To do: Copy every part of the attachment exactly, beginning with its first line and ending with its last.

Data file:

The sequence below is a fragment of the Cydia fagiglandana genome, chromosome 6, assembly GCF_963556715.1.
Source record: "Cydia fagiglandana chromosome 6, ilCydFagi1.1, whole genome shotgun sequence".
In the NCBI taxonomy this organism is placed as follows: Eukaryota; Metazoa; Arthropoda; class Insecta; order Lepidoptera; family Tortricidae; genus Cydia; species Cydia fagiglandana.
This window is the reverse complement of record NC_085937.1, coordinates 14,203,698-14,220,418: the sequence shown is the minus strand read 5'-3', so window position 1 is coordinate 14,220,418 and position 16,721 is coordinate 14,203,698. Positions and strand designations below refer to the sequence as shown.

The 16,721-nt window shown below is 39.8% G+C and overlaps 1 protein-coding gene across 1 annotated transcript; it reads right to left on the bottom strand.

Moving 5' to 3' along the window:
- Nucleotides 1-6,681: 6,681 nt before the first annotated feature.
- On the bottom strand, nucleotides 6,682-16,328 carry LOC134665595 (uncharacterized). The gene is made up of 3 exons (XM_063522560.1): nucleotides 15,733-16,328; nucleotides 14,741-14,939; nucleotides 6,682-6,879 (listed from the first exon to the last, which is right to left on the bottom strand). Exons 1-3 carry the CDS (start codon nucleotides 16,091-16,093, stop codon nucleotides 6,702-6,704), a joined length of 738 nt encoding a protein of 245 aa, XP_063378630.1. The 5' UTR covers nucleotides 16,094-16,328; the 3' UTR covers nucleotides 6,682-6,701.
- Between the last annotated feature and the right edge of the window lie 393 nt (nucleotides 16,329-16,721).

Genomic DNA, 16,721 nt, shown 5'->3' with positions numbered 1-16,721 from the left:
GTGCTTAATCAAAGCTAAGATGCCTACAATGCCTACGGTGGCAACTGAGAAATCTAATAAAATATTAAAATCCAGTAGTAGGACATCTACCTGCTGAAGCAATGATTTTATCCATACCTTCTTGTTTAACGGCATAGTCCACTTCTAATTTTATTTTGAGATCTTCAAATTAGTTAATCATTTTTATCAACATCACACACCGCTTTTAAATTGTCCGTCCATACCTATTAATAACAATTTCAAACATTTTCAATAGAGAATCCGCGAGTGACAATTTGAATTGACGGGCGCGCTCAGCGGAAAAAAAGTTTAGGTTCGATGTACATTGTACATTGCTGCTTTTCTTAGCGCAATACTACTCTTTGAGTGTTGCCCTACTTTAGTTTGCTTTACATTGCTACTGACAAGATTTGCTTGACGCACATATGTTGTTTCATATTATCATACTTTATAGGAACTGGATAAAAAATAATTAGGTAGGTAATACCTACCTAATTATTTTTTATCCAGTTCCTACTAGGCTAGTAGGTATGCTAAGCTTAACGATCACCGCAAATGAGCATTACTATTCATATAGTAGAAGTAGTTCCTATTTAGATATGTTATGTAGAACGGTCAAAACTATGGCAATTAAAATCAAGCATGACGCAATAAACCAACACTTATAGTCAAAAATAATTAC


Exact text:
The sequence below is a fragment of the Cydia fagiglandana genome, chromosome 6, assembly GCF_963556715.1.
Source record: "Cydia fagiglandana chromosome 6, ilCydFagi1.1, whole genome shotgun sequence".
In the NCBI taxonomy this organism is placed as follows: Eukaryota; Metazoa; Arthropoda; class Insecta; order Lepidoptera; family Tortricidae; genus Cydia; species Cydia fagiglandana.
This window is the reverse complement of record NC_085937.1, coordinates 14,203,698-14,220,418: the sequence shown is the minus strand read 5'-3', so window position 1 is coordinate 14,220,418 and position 16,721 is coordinate 14,203,698. Positions and strand designations below refer to the sequence as shown.

The 16,721-nt window shown below is 39.8% G+C and overlaps 1 protein-coding gene across 1 annotated transcript; it reads right to left on the bottom strand.

Moving 5' to 3' along the window:
- Nucleotides 1-6,681: 6,681 nt before the first annotated feature.
- On the bottom strand, nucleotides 6,682-16,328 carry LOC134665595 (uncharacterized). The gene is made up of 3 exons (XM_063522560.1): nucleotides 15,733-16,328; nucleotides 14,741-14,939; nucleotides 6,682-6,879 (listed from the first exon to the last, which is right to left on the bottom strand). Exons 1-3 carry the CDS (start codon nucleotides 16,091-16,093, stop codon nucleotides 6,702-6,704), a joined length of 738 nt encoding a protein of 245 aa, XP_063378630.1. The 5' UTR covers nucleotides 16,094-16,328; the 3' UTR covers nucleotides 6,682-6,701.
- Between the last annotated feature and the right edge of the window lie 393 nt (nucleotides 16,329-16,721).

Genomic DNA, 16,721 nt, shown 5'->3' with positions numbered 1-16,721 from the left:
GTGCTTAATCAAAGCTAAGATGCCTACAATGCCTACGGTGGCAACTGAGAAATCTAATAAAATATTAAAATCCAGTAGTAGGACATCTACCTGCTGAAGCAATGATTTTATCCATACCTTCTTGTTTAACGGCATAGTCCACTTCTAATTTTATTTTGAGATCTTCAAATTAGTTAATCATTTTTATCAACATCACACACCGCTTTTAAATTGTCCGTCCATACCTATTAATAACAATTTCAAACATTTTCAATAGAGAATCCGCGAGTGACAATTTGAATTGACGGGCGCGCTCAGCGGAAAAAAAGTTTAGGTTCGATGTACATTGTACATTGCTGCTTTTCTTAGCGCAATACTACTCTTTGAGTGTTGCCCTACTTTAGTTTGCTTTACATTGCTACTGACAAGATTTGCTTGACGCACATATGTTGTTTCATATTATCATACTTTATAGGAACTGGATAAAAAATAATTAGGTAGGTAATACCTACCTAATTATTTTTTATCCAGTTCCTACTAGGCTAGTAGGTATGCTAAGCTTAACGATCACCGCAAATGAGCATTACTATTCATATAGTAGAAGTAGTTCCTATTTAGATATGTTATGTAGAACGGTCAAAACTATGGCAATTAAAATCAAGCATGACGCAATAAACCAACACTTATAGTCAAAAATAATTAC